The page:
If you are looking to get into drones but have so far been turned off by how technologically complex they are, the DJI Phantom 4 may be the answer you are looking for, provided you are willing to pay for it.
Rumors had been swirling for several weeks, the price of Phantom 3s was dropping at most major online retailers and many, including the DroneLife staff, had been speculating about what DJI would bring to the table when the new drone was officially announced. By far the most discussed issue we saw ahead of the announcement was barrier to entry – it’s easy to buy a Phantom and hover, but it takes many hours to become a competent enough flier to take pictures or shoot video worth taking. Personally, as someone who has been watching this industry for many years now, I believed the one feature DJI needed to bring to the Phantom was sense and avoid.
With the Phantom 4, DJI has delivered on all accounts.
For starters, the DJI Phantom 4 nearly features an all new way to pilot the drone called Fly with Tap… which is an apt name for the function of pairing the Phantom with a phone or tablet to get a live feed of what the camera sees then tapping the direction you want to fly. This makes taking aerial video easier than ever because the camera is driving the shot instead of the twin control sticks.
Instead of making tons of tiny micro-compensations that can result in choppy video, the result is a smooth shot driven by the drone itself.
Laid on top of Fly with Tap is ActiveTrack, which takes the traditional concept of Follow Me and turns it up to eleven. Instead of requiring a phone or a WiFi tether to follow, the Phantom 4 uses it’s visual sensors and a complex computer vision algorithm to lock onto a subject and track it, in three dimensions, as it moves through space.
And all you have to do is tap a subject on the live stream displayed on your live stream. The most impressive part of the ActiveTrack feature, which gives the Phantom 4 the ability to stay locked on to a subject it is following even when more moving subjects enter the drone’s field of view. This feature was demonstrated at the announcement event on Tuesday in New York by having a rollerblader circle a runner who was being followed by the Phantom 4.
The Fly with Tap and the ActiveTrack make controlling the Phantom easier than ever by essentially taking a certain amount of piloting control out of the hands of the pilot.
If that sounds like a lot of added responsibility given over to the Phantom itself, you’re paying attention! It absolutely is!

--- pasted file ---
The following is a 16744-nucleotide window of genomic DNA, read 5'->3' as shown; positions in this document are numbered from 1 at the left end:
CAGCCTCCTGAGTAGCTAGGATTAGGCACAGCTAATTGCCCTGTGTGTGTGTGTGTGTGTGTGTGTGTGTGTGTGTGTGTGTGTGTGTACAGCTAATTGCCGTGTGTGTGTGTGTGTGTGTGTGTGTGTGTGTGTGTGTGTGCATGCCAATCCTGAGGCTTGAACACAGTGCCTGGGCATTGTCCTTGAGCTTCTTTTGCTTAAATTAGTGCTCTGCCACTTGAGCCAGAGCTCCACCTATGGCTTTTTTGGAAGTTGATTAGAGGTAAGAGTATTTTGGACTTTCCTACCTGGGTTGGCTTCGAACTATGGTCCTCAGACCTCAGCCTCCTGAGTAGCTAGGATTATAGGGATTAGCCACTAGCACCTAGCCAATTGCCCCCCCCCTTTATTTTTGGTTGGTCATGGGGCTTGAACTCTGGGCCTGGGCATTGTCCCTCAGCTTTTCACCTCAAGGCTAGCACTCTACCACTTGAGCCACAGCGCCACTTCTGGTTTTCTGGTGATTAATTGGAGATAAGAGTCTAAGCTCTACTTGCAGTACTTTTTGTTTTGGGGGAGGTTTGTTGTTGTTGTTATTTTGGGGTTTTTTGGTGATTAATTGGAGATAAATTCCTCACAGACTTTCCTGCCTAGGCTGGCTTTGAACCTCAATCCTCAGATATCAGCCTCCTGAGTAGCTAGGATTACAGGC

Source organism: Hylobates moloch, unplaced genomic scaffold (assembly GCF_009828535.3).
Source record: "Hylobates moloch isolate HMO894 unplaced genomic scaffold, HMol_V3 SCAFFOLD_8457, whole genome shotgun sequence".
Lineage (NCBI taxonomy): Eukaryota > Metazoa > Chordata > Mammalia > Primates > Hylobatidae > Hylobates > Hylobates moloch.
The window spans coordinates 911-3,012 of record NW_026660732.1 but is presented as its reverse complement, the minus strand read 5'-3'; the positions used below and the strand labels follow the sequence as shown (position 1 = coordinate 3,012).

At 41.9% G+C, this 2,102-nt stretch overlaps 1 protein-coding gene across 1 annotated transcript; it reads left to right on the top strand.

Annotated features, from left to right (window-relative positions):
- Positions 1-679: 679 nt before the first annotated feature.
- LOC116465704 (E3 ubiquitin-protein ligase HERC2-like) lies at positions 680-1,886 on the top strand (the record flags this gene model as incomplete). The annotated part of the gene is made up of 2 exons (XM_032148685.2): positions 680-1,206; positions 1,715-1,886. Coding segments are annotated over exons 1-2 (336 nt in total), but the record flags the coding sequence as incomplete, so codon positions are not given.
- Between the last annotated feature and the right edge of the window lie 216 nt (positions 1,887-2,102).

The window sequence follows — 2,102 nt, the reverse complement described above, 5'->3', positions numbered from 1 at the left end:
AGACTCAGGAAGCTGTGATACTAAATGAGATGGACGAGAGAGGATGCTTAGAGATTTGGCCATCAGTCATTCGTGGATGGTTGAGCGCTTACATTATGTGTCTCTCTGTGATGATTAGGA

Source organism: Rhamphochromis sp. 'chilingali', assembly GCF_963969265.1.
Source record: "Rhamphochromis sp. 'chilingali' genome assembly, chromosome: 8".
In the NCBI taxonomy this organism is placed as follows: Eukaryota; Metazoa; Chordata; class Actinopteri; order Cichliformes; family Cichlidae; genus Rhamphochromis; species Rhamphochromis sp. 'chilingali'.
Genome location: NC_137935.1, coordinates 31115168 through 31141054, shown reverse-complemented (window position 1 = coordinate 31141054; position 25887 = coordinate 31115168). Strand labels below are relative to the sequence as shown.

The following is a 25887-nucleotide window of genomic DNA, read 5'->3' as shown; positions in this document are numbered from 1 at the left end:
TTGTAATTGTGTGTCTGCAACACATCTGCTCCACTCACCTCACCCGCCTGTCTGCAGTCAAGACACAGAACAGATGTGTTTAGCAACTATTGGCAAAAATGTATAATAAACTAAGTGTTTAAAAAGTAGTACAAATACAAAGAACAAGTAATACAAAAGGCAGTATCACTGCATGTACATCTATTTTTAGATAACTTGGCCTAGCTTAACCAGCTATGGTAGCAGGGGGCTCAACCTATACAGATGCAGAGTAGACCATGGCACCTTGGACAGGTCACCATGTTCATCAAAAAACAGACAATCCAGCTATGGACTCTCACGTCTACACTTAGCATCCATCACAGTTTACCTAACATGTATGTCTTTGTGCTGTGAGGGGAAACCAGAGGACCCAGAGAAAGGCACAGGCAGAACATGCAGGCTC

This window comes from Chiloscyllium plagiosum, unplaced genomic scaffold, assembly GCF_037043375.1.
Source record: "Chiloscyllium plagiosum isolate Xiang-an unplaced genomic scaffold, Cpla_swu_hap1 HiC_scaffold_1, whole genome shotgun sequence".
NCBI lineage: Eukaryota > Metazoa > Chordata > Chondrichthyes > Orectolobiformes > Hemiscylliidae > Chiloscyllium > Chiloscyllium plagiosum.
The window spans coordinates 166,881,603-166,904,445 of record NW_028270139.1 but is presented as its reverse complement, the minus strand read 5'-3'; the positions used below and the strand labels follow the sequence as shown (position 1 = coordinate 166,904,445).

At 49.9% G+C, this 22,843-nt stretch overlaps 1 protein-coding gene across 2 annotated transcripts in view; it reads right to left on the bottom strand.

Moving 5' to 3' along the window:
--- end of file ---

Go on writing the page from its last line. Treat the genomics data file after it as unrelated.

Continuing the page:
But that’s where the most important and hopefully standard-setting new feature comes in: the sense and avoid.The ability of a Phantom to perceive and navigating around obstacles isn’t exactly a new one, but the Phantom 4 marks the first time such a feature has been brought to market already built in to a UAV.
DJI added two optical sensors to the front of the Phantom 4 and an extra downward facing camera so the Phantom can “see” up to 50 feet in front and 33 feet below itself. That means there is essentially a sphere around the Phantom 4 in which the drone knows exactly what (or who) is near it. When the Phantom 4 comes within six feet of an object, it decides if it should go over the object, around it, or simply stop and await instructions.[embed]https://www.youtube.com/watch?v=JJPSSqMQajA[/embed]
The most common road bump in a new drone user’s experience usually has to do with a swift and unintentional introduction between their Phantom and the side of their house.So this extra safety net could both encourage new pilots, who have been interested but intimidated, to finally pick up their first drone and keep first timers in the air longer.
And speaking of staying in the air longer, the Phantom 4 also has a brand new (lighter battery) which allows for an industry first 28 minutes of flight time on a single charge.
Other new features on the Phantom 4 include raised motors for faster cooling, push and lock propellers, a new, lighter gimbal, a sleeker body design to reduce drag, a pause button on the controller that will immediately stop any automated flight path, and a new Sport Mode wherein the Phantom get clock speeds up to 45 mph!
The only thing that would deter someone from joining the drone revolution with a Phantom 4 is the price tag – The Phantom 4 might be DJI’s most advanced drone yet but it also comes with the most expensive price so far. $1,399 is a lot to ask first time buyers, even if they are more likely not to crash.
The DJI Phantom 4 is available for preorder now and first shipments will begin on March 13. For the first time, you can actually buy a Phantom in-store at, (of course) Apple stores around the country. All other major online retailers will begin shipping on April, 1.
What do you think? Would you like preorder a Phantom 4? Let us know in the comments!
Cre: Andrew Amato @ dronelife.com